s are context based
a particular substructure used in representing a relationship need not be a good
indicator in all occasions. For example , a student may represent a particular concept
in a tree structure when the relationship can actually be represente
d only in a tree
structure. A master map preposition could represent a spoke substructure when
representing a relationship while the actual student map may represent a net
substructure . This case indicates that a shape may not be the right indicator in ce

For this reason a set of graph theory algorithm was applied which traverses the
prepositions and indicates the user about the type of shapes used in the map. The
graph theory algorithm can find out if it is a tree, spoke, list or net which ev
er the map
builder has used in exhibiting relationships between the concepts.

Figure 2.7: shapes of concept map developed for student A.

The graph theory algorithm indicates the shape from the preposition file leaving the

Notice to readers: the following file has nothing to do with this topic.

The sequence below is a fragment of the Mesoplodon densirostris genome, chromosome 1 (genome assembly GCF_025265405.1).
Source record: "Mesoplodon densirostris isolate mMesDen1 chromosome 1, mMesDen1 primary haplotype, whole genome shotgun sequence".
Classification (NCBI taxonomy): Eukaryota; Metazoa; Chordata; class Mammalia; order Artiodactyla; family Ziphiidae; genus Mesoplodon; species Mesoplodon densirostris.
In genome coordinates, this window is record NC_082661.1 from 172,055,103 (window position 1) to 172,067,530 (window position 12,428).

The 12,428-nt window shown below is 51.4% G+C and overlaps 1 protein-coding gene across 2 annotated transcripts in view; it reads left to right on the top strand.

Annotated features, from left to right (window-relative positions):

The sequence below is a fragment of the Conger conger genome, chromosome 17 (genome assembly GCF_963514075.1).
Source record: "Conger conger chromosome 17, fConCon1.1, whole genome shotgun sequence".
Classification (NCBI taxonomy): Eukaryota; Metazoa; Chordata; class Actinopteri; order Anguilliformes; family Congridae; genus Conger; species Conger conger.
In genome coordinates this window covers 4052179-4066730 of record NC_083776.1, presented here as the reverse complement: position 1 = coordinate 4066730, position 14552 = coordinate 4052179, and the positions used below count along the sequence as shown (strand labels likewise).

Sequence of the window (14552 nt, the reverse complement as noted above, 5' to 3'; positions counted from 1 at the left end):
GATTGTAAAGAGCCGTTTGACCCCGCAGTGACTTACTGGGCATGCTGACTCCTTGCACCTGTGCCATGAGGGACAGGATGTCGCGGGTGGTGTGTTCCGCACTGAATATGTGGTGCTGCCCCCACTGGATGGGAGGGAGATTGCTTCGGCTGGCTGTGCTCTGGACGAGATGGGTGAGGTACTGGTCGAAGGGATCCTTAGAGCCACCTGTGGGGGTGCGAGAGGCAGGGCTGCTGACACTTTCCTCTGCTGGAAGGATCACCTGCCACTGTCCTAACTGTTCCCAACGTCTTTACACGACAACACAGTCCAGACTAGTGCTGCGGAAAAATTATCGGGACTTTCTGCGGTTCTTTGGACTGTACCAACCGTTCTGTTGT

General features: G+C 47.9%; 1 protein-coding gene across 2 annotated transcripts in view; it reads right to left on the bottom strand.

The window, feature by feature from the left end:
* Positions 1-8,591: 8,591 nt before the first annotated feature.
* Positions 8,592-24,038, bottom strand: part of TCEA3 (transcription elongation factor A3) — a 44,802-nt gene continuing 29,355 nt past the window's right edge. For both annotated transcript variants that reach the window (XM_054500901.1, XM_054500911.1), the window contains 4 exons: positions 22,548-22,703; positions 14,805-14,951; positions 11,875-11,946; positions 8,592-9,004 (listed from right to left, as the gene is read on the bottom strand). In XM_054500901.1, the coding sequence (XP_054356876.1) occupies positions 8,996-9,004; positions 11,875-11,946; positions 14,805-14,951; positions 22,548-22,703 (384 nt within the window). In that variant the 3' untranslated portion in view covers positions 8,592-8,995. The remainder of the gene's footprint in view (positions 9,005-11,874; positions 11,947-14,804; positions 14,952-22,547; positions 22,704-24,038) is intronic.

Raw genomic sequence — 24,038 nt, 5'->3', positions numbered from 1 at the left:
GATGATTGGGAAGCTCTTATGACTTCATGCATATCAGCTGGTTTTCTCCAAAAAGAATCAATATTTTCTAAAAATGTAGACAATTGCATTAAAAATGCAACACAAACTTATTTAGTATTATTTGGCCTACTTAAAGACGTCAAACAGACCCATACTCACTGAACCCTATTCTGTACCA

user with the convenience of knowing what shapes the map builder has used without
looking at the actual map. The shapes are also one of the approaches in scoring
however it is logical to leave it as an option for the user. This is because if the user

the shapes could be an important factor in scoring the concept maps based on
the context of the preposition that he has then the user could click continue to further
process the shapes for scores.

2.7 Concept map scoring (in detail)

Evaluating these
concept maps manually is not a very easy task. It is tedious and a
difficult job. Scoring is method of assigning scores based on scoring strategies [4].
Scoring a concept map is important as concept mapping usually is troublesome for
many students as it te
sts the personal understanding of the student rather than